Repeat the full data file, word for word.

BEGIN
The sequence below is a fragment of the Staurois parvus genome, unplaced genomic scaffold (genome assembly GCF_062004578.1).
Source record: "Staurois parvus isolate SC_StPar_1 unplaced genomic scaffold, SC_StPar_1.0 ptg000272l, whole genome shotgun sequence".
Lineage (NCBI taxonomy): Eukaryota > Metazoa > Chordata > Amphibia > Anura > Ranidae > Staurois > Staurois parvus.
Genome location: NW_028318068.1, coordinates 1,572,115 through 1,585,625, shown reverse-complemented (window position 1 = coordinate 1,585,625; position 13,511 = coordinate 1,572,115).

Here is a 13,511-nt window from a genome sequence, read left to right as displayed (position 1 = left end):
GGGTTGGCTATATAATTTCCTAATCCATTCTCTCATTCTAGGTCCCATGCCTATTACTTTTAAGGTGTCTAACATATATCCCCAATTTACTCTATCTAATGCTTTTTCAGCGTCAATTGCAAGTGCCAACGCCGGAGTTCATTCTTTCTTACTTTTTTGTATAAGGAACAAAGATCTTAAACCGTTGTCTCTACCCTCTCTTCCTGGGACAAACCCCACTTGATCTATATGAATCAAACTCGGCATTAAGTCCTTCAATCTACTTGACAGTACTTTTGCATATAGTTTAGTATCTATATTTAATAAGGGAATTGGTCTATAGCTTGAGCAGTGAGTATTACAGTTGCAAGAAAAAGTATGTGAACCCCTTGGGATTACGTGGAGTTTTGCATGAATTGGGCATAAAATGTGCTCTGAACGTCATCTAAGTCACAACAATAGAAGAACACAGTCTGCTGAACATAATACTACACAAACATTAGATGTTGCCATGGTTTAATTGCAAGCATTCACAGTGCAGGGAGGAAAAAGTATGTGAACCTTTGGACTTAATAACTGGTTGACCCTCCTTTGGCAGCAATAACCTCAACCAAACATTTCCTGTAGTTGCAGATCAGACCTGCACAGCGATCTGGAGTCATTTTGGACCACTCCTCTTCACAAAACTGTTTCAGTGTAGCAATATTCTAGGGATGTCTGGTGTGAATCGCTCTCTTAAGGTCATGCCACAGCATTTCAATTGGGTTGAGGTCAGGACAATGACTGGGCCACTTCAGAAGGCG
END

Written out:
The sequence below is a fragment of the Staurois parvus genome, unplaced genomic scaffold (genome assembly GCF_062004578.1).
Source record: "Staurois parvus isolate SC_StPar_1 unplaced genomic scaffold, SC_StPar_1.0 ptg000272l, whole genome shotgun sequence".
Lineage (NCBI taxonomy): Eukaryota > Metazoa > Chordata > Amphibia > Anura > Ranidae > Staurois > Staurois parvus.
Genome location: NW_028318068.1, coordinates 1,572,115 through 1,585,625, shown reverse-complemented (window position 1 = coordinate 1,585,625; position 13,511 = coordinate 1,572,115).

Here is a 13,511-nt window from a genome sequence, read left to right as displayed (position 1 = left end):
GGGTTGGCTATATAATTTCCTAATCCATTCTCTCATTCTAGGTCCCATGCCTATTACTTTTAAGGTGTCTAACATATATCCCCAATTTACTCTATCTAATGCTTTTTCAGCGTCAATTGCAAGTGCCAACGCCGGAGTTCATTCTTTCTTACTTTTTTGTATAAGGAACAAAGATCTTAAACCGTTGTCTCTACCCTCTCTTCCTGGGACAAACCCCACTTGATCTATATGAATCAAACTCGGCATTAAGTCCTTCAATCTACTTGACAGTACTTTTGCATATAGTTTAGTATCTATATTTAATAAGGGAATTGGTCTATAGCTTGAGCAGTGAGTATTACAGTTGCAAGAAAAAGTATGTGAACCCCTTGGGATTACGTGGAGTTTTGCATGAATTGGGCATAAAATGTGCTCTGAACGTCATCTAAGTCACAACAATAGAAGAACACAGTCTGCTGAACATAATACTACACAAACATTAGATGTTGCCATGGTTTAATTGCAAGCATTCACAGTGCAGGGAGGAAAAAGTATGTGAACCTTTGGACTTAATAACTGGTTGACCCTCCTTTGGCAGCAATAACCTCAACCAAACATTTCCTGTAGTTGCAGATCAGACCTGCACAGCGATCTGGAGTCATTTTGGACCACTCCTCTTCACAAAACTGTTTCAGTGTAGCAATATTCTAGGGATGTCTGGTGTGAATCGCTCTCTTAAGGTCATGCCACAGCATTTCAATTGGGTTGAGGTCAGGACAATGACTGGGCCACTTCAGAAGGCG